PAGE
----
When searching for possibly habitable exoplanets, it helps to start with worlds similar to our own. But what does “similar” mean? Many rocky planets have been detected in Earth’s size-range: a point in favor of possible life. Based on what we’ve observed in our own solar system, large, gaseous worlds like Jupiter seem far less likely to offer habitable conditions. But most of these Earth-sized worlds have been detected orbiting red-dwarf stars; Earth-sized planets in wide orbits around Sun-like stars are much harder to detect.
And, of course, when talking about habitable exoplanets, we’re really talking about their stars, the dominant force in any planetary system. Habitable zones potentially capable of hosting life-bearing planets are wider for hotter stars. Smaller, dimmer red dwarfs, the most common type in our Milky Way galaxy, have much tighter habitable zones as in the TRAPPIST-1 system. Planets in a red dwarf's comparatively narrow habitable zone, which is very close to the star, are exposed to extreme levels of X-ray and ultraviolet (UV) radiation, which can be up to hundreds of thousands of times more intense than what Earth receives from the Sun.
Where are we looking for life, and why?
An old joke offers an answer: Asked why, on a dark night, he was looking for his missing car keys beneath a street lamp, the man answered, "because the light's better." Life on other planets might be like nothing on Earth – it could be life as we don't know it. But it makes sense, at least at first, to search for something more familiar. Life as we know it should be easier to find. And "the light's better" in the habitable zone, or the area around a star where planetary surface temperatures could allow the pooling of water.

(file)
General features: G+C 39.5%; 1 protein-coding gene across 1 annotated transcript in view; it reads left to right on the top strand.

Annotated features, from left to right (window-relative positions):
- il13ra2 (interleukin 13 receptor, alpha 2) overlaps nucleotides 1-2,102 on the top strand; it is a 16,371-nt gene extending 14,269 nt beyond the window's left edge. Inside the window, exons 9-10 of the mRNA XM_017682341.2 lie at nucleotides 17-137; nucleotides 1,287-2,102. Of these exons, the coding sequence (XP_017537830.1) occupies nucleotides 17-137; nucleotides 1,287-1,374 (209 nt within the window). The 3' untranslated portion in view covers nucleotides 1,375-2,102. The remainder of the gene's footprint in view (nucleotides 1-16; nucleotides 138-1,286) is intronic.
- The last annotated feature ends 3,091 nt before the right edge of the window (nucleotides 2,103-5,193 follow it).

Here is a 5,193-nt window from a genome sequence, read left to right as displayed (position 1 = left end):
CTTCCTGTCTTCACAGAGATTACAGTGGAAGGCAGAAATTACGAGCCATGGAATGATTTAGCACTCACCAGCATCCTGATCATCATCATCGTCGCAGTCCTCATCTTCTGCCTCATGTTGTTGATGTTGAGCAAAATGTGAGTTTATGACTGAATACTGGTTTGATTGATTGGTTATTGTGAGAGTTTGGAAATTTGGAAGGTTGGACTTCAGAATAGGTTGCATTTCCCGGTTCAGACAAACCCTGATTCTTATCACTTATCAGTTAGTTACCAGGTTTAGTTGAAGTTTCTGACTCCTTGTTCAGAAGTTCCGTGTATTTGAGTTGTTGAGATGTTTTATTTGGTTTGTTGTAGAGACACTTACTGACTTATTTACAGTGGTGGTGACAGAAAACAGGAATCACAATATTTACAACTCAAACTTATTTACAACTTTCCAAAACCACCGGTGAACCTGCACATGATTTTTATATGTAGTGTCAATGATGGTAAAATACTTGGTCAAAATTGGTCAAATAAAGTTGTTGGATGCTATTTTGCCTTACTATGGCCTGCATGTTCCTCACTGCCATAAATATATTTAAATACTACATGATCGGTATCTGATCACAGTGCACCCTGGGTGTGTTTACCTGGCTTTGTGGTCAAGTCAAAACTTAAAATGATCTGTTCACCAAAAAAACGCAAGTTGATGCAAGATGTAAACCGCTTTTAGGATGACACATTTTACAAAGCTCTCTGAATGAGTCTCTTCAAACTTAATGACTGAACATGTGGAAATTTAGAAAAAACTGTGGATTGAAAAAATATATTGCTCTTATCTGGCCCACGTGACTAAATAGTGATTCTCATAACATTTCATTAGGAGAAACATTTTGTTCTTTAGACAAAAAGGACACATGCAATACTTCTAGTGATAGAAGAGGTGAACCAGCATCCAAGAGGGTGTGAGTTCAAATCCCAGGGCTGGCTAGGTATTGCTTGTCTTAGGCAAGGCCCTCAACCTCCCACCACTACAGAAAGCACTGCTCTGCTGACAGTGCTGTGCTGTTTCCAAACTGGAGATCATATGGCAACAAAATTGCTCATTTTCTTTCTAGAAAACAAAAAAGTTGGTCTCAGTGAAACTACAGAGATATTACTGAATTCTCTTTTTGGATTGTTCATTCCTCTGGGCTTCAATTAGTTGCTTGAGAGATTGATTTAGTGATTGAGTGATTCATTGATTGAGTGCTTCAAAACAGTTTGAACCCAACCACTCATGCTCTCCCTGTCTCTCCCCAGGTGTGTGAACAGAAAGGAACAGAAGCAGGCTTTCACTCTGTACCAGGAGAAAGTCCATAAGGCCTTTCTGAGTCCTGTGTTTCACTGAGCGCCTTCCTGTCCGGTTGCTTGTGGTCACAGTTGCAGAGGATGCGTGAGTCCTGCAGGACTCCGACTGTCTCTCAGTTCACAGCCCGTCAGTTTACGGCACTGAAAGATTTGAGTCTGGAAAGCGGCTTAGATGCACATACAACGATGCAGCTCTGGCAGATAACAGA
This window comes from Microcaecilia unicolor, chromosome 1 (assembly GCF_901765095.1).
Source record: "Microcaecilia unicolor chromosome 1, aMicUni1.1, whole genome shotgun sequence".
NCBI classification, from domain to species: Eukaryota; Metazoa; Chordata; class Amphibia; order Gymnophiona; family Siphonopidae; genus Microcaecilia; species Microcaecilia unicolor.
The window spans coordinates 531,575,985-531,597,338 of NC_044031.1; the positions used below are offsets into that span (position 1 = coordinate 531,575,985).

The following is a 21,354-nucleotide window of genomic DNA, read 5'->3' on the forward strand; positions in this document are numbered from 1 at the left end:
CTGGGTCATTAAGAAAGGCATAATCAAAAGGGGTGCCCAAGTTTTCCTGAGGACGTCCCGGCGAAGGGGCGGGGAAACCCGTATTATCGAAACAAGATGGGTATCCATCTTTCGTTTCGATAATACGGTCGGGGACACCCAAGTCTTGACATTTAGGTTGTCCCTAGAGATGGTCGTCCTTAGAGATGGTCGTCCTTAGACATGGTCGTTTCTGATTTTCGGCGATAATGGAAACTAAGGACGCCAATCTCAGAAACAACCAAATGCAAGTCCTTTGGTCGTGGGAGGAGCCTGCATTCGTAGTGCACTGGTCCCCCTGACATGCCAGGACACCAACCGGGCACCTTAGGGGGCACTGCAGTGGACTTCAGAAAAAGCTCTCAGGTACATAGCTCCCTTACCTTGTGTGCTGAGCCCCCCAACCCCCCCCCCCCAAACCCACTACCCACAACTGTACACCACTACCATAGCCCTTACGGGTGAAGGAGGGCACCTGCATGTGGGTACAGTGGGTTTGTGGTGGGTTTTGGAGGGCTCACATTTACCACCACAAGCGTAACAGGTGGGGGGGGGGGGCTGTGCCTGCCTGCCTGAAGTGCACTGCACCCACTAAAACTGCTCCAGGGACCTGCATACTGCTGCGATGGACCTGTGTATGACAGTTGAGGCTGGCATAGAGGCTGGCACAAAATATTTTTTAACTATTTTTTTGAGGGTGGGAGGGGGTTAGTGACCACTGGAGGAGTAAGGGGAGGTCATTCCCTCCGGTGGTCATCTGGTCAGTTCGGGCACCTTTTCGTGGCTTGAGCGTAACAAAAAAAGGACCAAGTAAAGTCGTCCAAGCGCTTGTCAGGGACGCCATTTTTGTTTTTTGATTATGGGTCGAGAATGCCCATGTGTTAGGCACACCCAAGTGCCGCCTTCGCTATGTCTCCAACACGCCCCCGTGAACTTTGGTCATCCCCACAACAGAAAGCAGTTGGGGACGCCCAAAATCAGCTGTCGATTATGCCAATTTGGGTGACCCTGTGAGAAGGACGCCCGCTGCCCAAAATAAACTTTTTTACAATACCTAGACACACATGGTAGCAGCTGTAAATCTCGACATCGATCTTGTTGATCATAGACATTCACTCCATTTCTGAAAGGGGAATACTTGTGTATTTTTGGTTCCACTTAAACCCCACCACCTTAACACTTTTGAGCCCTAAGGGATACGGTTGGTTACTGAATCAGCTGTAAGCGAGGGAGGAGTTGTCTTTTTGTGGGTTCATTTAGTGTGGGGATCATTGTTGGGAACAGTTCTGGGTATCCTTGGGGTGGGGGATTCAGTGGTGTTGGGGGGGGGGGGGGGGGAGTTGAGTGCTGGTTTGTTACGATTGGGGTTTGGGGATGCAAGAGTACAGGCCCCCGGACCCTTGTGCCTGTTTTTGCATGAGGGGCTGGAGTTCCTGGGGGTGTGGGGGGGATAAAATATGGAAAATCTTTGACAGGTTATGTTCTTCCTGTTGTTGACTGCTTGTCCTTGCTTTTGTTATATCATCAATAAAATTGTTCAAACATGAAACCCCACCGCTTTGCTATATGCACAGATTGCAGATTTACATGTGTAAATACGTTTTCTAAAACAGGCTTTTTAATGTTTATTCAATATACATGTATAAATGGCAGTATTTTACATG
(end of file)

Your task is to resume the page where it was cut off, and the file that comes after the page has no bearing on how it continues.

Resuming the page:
Other similarities to Earth come into sharper focus in the search for life. Many rocky planets have been detected in Earth’s size-range: a point in favor of possible life. Based on what we’ve observed in our own solar system, large, gaseous worlds like Jupiter seem far less likely to offer habitable conditions. But most of these Earth-sized worlds have been detected orbiting red-dwarf stars; Earth-sized planets in wide orbits around Sun-like stars are much harder to detect. Yet these red-dwarfs have a potentially deadly habit, especially in their younger years: Powerful flares tend to erupt with some frequency from their surfaces. These could sterilize closely orbiting planets where life had only begun to get a toehold. That’s a strike against possible life.
Because our Sun has nurtured life on Earth for nearly 4 billion years, conventional wisdom would suggest that stars like it would be prime candidates in the search for other potentially habitable worlds. G-type yellow stars like our Sun, however, are shorter-lived and less common in our galaxy.
Stars slightly cooler and less luminous than our Sun — called orange dwarfs — are considered by some scientists as potentially better for advanced life. They can burn steadily for tens of billions of years. This opens up a vast timescape for biological evolution to pursue an infinity of experiments for yielding robust life forms. And, for every star like our Sun there are three times as many orange dwarfs in the Milky Way.
K dwarfs, are the true "Goldilocks stars," said Edward Guinan of Villanova University, Villanova, Pennsylvania. "K-dwarf stars are in the 'sweet spot,' with properties intermediate between the rarer, more luminous, but shorter-lived solar-type stars (G stars) and the more numerous red dwarf stars (M stars). The K stars, especially the warmer ones, have the best of all worlds. If you are looking for planets with habitability, the abundance of K stars pump up your chances of finding life."
Exoplanet temperature, size, star type: the galaxy offers up a menu of worlds that echo aspects of our own, yet at the same time are vastly different.
Next: Why we search for life